Here is my Glog:

Here is my Webcomic:

Here is my Powerpoint:

Peace (in the argument),
Kevin

Post-Conference Reflective Catch-Ups

I realized this morning that I have a lot of notes from two recent conference/events, so I am going to try to share some of the notes out here from both the National Writing Project’s Urban Sites Conference and the Massachusetts New Literacies Initiative. As it happens, both took place in Boston in the last two weeks. I’ve shared some bits from both events on the blog but these are more specific notes about specific sessions.

The Massachusetts New Literacies Initiative

At our last session of the year-long project, teachers shared much of what they had developed and implemented around New Literacies and learning. The projects and links will be shared later at our wiki site, but as I went around on our “gallery walk” and watched a few presentations, I took some notes.

  • One project teamed up a librarian with a fifth grade teacher on the topic of the Revolutionary War. The librarian helped with teaching research techniques and using the Web for search queries while the classroom teacher taught the history. Together, they helped the students create Glogster posters to represent what they had learned about the events leading to the Revolutionary War. I liked how the search and research lessons were part of the overall unit. It was a nice model for easy integration of technology into a traditional lesson.
  • A math unit that dealt with linear relationships had students using Google Earth to track the bus routes they took to get to school, graph out the data points (slope), and then share their findings on a Glogster page (Glogster was a big hit with a lot of the teachers in the institute). The use of a Sketchpad software program allowed students to create interesting and visually-appealing graphs. The use of the Google Earth — particularly the application that allows you to make real-time videos of a certain path — gave the project a very interesting angle (oooh, good word choice for a math project, right?). I am going to bring this project to my own sixth grade math teacher and see what he thinks about it.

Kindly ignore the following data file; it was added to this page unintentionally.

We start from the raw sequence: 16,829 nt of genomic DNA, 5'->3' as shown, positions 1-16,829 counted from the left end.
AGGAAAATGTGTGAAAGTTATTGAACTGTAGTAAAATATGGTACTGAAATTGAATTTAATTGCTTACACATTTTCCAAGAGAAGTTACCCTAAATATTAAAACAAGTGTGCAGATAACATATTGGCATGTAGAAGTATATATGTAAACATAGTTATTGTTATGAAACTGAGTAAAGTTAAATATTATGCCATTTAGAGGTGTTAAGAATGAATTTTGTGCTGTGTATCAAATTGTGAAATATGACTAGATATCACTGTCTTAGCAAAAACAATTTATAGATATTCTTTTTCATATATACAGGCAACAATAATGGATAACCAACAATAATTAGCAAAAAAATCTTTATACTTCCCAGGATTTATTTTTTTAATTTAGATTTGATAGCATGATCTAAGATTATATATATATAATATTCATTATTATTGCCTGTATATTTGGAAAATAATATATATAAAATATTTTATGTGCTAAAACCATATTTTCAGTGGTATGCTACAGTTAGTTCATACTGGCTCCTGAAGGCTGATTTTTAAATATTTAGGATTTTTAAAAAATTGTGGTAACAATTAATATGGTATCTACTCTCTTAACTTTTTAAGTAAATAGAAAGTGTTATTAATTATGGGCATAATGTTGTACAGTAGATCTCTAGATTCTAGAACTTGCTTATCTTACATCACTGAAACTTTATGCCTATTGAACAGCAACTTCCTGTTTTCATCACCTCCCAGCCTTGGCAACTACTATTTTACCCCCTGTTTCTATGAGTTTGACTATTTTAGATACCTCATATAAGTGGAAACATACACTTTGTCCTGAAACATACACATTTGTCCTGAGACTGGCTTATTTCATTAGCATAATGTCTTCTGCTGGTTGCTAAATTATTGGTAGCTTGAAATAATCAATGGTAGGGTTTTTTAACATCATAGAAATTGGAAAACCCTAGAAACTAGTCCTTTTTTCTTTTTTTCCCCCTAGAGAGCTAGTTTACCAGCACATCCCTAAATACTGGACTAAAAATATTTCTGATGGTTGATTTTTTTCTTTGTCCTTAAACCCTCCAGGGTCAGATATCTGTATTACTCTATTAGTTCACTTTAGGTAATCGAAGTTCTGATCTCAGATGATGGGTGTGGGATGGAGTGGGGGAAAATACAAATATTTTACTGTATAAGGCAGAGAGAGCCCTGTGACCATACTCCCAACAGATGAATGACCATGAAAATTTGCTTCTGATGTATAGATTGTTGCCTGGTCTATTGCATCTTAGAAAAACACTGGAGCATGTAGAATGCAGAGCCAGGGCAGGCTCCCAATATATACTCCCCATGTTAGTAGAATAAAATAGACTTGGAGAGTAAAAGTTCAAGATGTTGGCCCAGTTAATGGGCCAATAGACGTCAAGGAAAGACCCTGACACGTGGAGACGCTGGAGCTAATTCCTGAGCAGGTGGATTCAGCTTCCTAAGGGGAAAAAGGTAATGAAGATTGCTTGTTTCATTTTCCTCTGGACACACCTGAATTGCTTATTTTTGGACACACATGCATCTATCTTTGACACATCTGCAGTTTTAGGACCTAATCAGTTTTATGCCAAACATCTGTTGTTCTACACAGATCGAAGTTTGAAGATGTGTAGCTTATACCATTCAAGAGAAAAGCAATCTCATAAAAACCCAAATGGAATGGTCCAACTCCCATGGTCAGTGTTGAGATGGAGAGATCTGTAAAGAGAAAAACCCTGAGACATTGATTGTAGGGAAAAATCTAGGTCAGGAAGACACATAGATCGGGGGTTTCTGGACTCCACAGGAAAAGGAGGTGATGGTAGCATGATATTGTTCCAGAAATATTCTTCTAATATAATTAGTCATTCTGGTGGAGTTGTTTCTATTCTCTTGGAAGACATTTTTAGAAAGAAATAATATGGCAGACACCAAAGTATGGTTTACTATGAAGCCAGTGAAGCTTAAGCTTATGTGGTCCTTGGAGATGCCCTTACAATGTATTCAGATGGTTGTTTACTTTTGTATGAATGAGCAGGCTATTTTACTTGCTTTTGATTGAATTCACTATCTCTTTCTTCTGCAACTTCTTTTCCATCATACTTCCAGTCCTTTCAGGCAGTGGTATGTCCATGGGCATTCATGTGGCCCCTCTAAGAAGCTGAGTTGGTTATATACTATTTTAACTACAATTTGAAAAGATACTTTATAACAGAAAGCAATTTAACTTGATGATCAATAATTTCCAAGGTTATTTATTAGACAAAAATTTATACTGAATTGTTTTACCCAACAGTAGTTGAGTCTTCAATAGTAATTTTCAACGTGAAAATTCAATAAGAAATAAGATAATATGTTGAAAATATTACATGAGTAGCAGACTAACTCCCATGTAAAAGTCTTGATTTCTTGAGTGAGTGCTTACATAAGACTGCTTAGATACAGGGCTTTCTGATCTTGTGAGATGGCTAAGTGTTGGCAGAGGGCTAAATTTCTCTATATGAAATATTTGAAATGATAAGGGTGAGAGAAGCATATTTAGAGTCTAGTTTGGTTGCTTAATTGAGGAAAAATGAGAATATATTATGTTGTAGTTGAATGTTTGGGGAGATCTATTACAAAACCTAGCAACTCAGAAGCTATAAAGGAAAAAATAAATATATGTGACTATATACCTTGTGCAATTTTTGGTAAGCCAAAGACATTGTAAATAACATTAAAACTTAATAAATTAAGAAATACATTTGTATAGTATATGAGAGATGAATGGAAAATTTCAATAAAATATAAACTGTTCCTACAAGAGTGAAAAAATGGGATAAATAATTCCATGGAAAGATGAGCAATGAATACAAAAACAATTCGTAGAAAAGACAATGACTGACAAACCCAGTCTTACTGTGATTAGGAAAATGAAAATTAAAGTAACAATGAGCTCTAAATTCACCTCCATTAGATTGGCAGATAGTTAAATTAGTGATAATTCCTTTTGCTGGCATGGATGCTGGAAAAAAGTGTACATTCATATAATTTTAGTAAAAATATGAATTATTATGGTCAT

• A teacher shared a new program that is putting iPad devices into the hands of at-risk and special education students, as a way not only to motivate learning but to try to make the technology as invisible as possible. She noted that the district now has about 40 iPads in special education settings, and all new teachers to the districts are receiving iPads for their classroom. She noted that the apps for reinforcing learning have been invaluable, and that they are collecting data to determine any gains made by students who are using the iPads.
  • A teacher talked about using persuasive writing, a literature study around a book on modern-day slavery, and the use of collaborative writing on a Moodle site. He noted that his students, who are at-risk writers, have never been as engaged, and have never developed the kind of writing that he saw, in the past. He used videos to complement the reading, and then the persuasive writing pieces (written in small groups) were written for and mailed to politicians, pop culture icons and others as a way to talk about slavery in modern times. That use of authentic audience, and technology to enhance resources and writing, made a different, the teacher noted.
  • A teacher talked about the use of gaming in her high school classroom, particularly the use of Myst/Riven as immersive worlds that can spark writing of reluctant students. As a class, they played the games together, and then she would use scenes from the game to get her students writing. She noted such elements as narrative and expository writing, point of view, non-linear composition, complex and evolving plot lines and more.